Why the Trash at the Beach Harms More Than Sea Turtles

plastic trash on the beach

It’s no secret that plastic is a huge issue when it comes to climate change. In Australia, over one million tonnes of annual plastic consumption is from single-use plastic, and according to a report by Clean Up Australia (an Australian charity that inspires and empowers communities to clean up, fix up and conserve the environment), approximately 130,000 tonnes of plastic leaks into the marine environment every year.

The same report by Clean Up Australia tracked data from volunteers who pick up trash throughout the year, and it revealed that half of all single pieces of rubbish that were picked by volunteers in 2021 were made entirely from plastic or contained some form of plastic. As we said, plastic is a huge issue. 

But the appeal of plastic — its durability and resistance to degradation — is exactly what makes them such a pervasive pollutant. Pip Kiernan, Chairperson of Clean Up Australia, laments that “plastic will outlive us all as it does not biodegrade, nor is it digestible. Instead, large plastic pieces only break into smaller fragments, called microplastics”.

Plastic marine litter affects at least 77 species of marine wildlife found in Australian waters by entanglement in, or ingestion of, plastic debris, and this has been the case for the last three and a half decades. 

So, where exactly does this trash come from, and why should we be so concerned with fixing the problem?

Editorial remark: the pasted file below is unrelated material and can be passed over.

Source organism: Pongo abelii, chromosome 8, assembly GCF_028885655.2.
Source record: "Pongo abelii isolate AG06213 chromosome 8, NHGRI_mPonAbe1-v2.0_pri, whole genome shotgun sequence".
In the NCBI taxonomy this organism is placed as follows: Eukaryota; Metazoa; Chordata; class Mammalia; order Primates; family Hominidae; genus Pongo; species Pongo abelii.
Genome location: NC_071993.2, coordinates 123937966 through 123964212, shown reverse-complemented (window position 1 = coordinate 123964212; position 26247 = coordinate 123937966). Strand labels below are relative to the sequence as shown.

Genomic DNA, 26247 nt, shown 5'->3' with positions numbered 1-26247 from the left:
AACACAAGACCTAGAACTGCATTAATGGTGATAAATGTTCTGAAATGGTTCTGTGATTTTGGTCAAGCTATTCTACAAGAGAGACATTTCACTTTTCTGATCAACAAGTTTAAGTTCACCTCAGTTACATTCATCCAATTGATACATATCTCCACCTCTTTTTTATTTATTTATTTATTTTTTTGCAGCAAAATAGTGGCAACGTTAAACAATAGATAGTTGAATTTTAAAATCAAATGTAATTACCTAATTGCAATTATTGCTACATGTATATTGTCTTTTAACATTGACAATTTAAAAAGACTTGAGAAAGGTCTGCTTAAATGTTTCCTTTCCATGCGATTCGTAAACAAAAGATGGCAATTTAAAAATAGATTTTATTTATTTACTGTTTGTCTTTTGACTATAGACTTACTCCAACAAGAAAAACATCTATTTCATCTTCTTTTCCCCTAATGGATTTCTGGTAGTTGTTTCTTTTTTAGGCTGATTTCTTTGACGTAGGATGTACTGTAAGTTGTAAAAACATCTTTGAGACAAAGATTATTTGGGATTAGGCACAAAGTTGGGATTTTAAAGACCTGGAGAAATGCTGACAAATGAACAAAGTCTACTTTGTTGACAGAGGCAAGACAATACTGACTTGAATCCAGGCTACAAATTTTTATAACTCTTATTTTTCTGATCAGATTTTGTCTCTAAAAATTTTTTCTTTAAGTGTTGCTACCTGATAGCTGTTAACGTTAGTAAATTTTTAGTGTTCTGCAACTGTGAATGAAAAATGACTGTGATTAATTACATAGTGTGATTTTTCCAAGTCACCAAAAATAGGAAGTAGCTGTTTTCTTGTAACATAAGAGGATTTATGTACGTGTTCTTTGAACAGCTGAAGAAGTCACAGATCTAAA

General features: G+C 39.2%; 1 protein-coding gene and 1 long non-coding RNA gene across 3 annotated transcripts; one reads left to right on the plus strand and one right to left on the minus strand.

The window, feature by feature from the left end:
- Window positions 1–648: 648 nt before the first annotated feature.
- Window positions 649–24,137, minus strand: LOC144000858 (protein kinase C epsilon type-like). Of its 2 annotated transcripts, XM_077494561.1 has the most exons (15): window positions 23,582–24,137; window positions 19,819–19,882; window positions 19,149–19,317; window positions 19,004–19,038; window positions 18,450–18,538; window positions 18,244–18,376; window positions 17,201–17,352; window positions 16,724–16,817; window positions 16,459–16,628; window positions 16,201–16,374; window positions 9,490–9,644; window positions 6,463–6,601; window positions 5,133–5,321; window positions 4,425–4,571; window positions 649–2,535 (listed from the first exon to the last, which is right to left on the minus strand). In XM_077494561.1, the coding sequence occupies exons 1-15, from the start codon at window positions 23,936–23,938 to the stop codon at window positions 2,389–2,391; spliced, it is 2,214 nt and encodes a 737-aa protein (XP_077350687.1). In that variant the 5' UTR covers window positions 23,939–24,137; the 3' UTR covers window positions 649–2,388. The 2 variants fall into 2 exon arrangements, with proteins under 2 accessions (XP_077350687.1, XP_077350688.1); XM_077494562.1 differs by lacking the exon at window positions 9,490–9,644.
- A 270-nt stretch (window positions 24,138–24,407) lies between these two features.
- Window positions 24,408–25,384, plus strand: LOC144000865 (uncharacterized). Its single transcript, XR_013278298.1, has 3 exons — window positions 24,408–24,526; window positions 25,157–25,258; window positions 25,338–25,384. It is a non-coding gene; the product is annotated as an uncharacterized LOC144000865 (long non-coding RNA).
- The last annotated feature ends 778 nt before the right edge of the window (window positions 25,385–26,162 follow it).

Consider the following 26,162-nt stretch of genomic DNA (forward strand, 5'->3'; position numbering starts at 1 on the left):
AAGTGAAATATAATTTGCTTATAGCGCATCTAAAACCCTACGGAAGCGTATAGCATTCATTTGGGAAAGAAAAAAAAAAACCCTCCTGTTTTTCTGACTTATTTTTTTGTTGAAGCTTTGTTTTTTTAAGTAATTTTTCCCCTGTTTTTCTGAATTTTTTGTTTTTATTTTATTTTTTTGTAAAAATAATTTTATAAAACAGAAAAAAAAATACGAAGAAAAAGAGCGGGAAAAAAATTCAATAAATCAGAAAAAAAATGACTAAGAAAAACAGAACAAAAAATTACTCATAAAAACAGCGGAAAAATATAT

Plastic rubbish arrives at our shores, wave after wave, from the litter on land and also dumping that happens at sea. The trash varies from frequently found items like used nappies, face masks, cigarette butts, plastic water bottles, fish nets, ropes, and buoys, to more pervasive and difficult-to-pick microplastics; formed when single-use plastic items disintegrate into little shards that are no more than 1-3mm long and disguise themselves in the sand. 

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All of this can’t be solved overnight by just one person or party. But, the good news is that we can make a difference to turn the tides. Beach clean-ups have been significantly improving the quality and cleanliness of beaches in the last few years. Local governmental and community efforts have reduced waste by up to 30% across all parts of Australia.

In recent years, some Australian states have banned the use of single-use plastic bags since 2011. Just this week, a full ban on single-use plastics came into effect in the state of New South Wales. Developments like this work hand-in-hand with individual action.

As cliche, as it might sound, no one person is too small to make a difference. Take, for example, the founder of Clean Up Australia, Ian Kiernan, who described himself as an “average Australian bloke” who had a simple idea to make a difference in his own backyard. This has now become the country’s largest community-based environmental event.

“A collaborative effort between business, community and governments is required to solve our waste challenges . . . but it is important not to underestimate the power of the individual”, advises Kiernan. “From picking up litter on a beach to making informed purchasing choices, and recycling properly and reducing our food waste — there are a myriad of ways we can all take steps towards living more sustainably.”

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